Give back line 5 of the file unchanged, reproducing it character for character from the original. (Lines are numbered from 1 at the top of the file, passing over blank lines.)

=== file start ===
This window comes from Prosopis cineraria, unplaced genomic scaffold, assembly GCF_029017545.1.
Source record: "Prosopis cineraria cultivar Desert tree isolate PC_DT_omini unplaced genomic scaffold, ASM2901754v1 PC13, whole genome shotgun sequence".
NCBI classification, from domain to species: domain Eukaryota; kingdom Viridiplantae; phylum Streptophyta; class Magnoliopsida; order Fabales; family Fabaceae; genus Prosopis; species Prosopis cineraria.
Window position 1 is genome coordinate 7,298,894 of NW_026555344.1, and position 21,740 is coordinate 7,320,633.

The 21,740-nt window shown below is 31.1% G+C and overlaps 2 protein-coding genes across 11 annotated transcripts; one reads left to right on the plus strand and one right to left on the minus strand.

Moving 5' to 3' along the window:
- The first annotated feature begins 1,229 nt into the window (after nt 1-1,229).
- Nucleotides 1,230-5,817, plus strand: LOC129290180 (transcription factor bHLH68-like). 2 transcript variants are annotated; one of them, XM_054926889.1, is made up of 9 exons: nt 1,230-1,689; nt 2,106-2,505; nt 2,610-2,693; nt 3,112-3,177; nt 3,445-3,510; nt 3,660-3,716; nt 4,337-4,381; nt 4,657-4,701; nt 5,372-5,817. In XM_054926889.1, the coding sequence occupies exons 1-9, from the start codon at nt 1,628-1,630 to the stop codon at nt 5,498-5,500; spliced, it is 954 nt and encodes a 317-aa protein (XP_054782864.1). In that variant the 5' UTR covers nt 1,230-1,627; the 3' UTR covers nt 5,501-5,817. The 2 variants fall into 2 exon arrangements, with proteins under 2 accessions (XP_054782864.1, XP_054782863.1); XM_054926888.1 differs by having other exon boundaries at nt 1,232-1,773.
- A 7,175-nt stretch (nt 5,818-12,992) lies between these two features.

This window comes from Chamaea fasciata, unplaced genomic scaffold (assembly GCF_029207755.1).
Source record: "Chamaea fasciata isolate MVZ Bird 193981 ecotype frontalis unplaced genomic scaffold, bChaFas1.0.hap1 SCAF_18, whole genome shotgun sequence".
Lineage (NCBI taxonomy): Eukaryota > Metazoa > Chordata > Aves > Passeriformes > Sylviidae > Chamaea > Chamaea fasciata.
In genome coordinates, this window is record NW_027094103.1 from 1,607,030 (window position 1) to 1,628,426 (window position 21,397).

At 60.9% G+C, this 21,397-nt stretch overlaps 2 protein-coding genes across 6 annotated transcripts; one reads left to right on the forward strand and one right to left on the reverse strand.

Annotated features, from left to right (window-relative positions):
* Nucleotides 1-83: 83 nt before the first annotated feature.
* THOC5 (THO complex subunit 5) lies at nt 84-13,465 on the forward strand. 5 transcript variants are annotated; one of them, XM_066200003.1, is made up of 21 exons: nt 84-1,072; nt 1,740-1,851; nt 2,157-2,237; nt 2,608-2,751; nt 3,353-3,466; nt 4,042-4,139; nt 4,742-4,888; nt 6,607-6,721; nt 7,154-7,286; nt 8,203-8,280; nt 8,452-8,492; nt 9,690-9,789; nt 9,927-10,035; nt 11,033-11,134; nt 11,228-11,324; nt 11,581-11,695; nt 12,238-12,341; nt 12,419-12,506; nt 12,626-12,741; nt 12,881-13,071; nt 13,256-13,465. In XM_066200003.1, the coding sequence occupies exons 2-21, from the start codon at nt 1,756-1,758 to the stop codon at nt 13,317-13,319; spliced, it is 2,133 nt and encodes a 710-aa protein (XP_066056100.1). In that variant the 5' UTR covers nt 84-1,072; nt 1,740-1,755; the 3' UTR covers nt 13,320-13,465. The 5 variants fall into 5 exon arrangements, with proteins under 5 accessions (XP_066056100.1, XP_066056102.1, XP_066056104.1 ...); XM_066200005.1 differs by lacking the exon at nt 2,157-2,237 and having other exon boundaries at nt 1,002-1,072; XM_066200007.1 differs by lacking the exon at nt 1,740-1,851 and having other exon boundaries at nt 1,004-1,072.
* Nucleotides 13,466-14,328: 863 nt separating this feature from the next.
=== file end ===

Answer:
The 21,740-nt window shown below is 31.1% G+C and overlaps 2 protein-coding genes across 11 annotated transcripts; one reads left to right on the plus strand and one right to left on the minus strand.